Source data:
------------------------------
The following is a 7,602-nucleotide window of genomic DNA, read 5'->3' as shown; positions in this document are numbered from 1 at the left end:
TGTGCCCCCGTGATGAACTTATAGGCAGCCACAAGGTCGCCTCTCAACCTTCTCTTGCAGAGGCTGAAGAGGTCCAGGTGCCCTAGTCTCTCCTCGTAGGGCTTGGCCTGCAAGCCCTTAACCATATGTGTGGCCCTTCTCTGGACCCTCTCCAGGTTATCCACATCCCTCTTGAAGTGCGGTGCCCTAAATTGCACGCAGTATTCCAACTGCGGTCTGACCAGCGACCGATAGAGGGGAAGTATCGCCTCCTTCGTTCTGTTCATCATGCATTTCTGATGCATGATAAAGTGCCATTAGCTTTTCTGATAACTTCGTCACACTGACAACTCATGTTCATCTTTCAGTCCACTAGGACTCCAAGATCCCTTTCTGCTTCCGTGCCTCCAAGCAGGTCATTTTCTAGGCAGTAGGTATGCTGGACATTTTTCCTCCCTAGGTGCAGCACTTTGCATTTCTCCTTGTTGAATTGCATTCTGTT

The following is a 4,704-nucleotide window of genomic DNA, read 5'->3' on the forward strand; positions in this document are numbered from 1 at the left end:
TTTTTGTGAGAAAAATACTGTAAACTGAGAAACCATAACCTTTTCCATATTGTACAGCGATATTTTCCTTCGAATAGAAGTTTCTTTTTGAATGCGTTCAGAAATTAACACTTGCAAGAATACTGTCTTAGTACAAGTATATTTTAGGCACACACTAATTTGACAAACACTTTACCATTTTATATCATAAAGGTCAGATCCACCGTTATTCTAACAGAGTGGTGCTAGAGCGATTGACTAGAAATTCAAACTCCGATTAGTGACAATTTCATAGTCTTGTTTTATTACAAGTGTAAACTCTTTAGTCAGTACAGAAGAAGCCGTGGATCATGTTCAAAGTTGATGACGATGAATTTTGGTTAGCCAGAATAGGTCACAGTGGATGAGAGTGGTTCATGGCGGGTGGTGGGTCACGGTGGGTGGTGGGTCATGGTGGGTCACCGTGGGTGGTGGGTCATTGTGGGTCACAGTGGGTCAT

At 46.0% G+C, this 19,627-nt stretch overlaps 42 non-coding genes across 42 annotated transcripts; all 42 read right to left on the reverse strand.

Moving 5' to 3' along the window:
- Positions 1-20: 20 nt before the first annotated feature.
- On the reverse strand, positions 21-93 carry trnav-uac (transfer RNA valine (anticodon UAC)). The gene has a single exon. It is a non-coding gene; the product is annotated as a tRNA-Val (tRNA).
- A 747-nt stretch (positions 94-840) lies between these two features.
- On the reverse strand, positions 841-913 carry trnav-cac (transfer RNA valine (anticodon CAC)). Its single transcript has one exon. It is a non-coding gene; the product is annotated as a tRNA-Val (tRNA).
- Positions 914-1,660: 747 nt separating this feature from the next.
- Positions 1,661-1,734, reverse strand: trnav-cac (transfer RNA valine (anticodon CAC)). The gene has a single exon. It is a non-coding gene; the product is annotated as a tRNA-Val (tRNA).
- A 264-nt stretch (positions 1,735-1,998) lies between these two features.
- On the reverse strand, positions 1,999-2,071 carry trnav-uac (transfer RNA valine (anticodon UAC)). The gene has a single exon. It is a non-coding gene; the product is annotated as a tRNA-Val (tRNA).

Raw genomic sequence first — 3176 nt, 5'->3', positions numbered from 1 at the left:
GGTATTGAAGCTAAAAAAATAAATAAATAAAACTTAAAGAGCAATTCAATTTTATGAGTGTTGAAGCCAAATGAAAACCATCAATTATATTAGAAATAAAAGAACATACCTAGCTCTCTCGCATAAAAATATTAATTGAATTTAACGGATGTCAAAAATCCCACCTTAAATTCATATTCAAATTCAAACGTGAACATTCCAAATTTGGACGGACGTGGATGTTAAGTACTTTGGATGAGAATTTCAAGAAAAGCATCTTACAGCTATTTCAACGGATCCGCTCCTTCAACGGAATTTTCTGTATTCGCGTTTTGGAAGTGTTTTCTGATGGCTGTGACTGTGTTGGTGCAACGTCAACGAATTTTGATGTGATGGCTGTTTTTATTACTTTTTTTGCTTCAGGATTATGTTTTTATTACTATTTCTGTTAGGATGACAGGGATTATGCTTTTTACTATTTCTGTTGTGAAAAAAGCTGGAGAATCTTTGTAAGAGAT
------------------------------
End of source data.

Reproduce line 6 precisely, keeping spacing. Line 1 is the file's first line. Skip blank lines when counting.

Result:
Moving 5' to 3' along the window: